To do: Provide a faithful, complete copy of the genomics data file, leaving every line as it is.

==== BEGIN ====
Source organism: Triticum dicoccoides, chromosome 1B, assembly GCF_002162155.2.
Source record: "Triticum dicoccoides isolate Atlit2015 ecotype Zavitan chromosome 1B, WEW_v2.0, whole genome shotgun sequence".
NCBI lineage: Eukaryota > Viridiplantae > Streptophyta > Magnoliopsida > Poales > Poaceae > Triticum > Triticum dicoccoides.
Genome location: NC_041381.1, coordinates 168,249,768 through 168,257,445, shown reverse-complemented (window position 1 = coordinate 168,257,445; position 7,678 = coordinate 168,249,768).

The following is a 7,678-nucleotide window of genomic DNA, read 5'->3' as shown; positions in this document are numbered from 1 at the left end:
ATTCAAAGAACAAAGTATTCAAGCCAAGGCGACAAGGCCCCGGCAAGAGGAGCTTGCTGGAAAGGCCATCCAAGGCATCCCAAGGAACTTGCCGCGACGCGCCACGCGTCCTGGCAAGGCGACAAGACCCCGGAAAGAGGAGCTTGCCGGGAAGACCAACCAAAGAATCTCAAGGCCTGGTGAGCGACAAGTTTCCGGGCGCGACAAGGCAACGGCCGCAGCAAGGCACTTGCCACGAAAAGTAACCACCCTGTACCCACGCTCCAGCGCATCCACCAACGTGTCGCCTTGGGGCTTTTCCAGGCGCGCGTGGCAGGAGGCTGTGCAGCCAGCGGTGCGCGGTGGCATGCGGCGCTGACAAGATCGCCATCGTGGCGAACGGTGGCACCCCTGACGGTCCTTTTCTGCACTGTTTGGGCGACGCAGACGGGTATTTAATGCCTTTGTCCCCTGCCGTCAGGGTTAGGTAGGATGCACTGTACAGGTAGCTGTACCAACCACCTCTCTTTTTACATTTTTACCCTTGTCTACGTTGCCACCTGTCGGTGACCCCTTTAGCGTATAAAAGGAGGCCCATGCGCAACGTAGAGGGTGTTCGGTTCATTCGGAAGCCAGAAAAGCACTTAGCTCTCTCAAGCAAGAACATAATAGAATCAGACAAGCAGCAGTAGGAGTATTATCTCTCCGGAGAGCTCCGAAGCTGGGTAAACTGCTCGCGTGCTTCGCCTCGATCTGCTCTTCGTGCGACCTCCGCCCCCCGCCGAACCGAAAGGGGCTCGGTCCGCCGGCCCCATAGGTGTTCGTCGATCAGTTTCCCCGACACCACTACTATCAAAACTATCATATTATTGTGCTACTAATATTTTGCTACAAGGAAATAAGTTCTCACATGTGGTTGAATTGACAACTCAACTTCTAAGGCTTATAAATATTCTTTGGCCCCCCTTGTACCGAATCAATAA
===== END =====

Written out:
Source organism: Triticum dicoccoides, chromosome 1B, assembly GCF_002162155.2.
Source record: "Triticum dicoccoides isolate Atlit2015 ecotype Zavitan chromosome 1B, WEW_v2.0, whole genome shotgun sequence".
NCBI lineage: Eukaryota > Viridiplantae > Streptophyta > Magnoliopsida > Poales > Poaceae > Triticum > Triticum dicoccoides.
Genome location: NC_041381.1, coordinates 168,249,768 through 168,257,445, shown reverse-complemented (window position 1 = coordinate 168,257,445; position 7,678 = coordinate 168,249,768).

The following is a 7,678-nucleotide window of genomic DNA, read 5'->3' as shown; positions in this document are numbered from 1 at the left end:
ATTCAAAGAACAAAGTATTCAAGCCAAGGCGACAAGGCCCCGGCAAGAGGAGCTTGCTGGAAAGGCCATCCAAGGCATCCCAAGGAACTTGCCGCGACGCGCCACGCGTCCTGGCAAGGCGACAAGACCCCGGAAAGAGGAGCTTGCCGGGAAGACCAACCAAAGAATCTCAAGGCCTGGTGAGCGACAAGTTTCCGGGCGCGACAAGGCAACGGCCGCAGCAAGGCACTTGCCACGAAAAGTAACCACCCTGTACCCACGCTCCAGCGCATCCACCAACGTGTCGCCTTGGGGCTTTTCCAGGCGCGCGTGGCAGGAGGCTGTGCAGCCAGCGGTGCGCGGTGGCATGCGGCGCTGACAAGATCGCCATCGTGGCGAACGGTGGCACCCCTGACGGTCCTTTTCTGCACTGTTTGGGCGACGCAGACGGGTATTTAATGCCTTTGTCCCCTGCCGTCAGGGTTAGGTAGGATGCACTGTACAGGTAGCTGTACCAACCACCTCTCTTTTTACATTTTTACCCTTGTCTACGTTGCCACCTGTCGGTGACCCCTTTAGCGTATAAAAGGAGGCCCATGCGCAACGTAGAGGGTGTTCGGTTCATTCGGAAGCCAGAAAAGCACTTAGCTCTCTCAAGCAAGAACATAATAGAATCAGACAAGCAGCAGTAGGAGTATTATCTCTCCGGAGAGCTCCGAAGCTGGGTAAACTGCTCGCGTGCTTCGCCTCGATCTGCTCTTCGTGCGACCTCCGCCCCCCGCCGAACCGAAAGGGGCTCGGTCCGCCGGCCCCATAGGTGTTCGTCGATCAGTTTCCCCGACACCACTACTATCAAAACTATCATATTATTGTGCTACTAATATTTTGCTACAAGGAAATAAGTTCTCACATGTGGTTGAATTGACAACTCAACTTCTAAGGCTTATAAATATTCTTTGGCCCCCCTTGTACCGAATCAATAA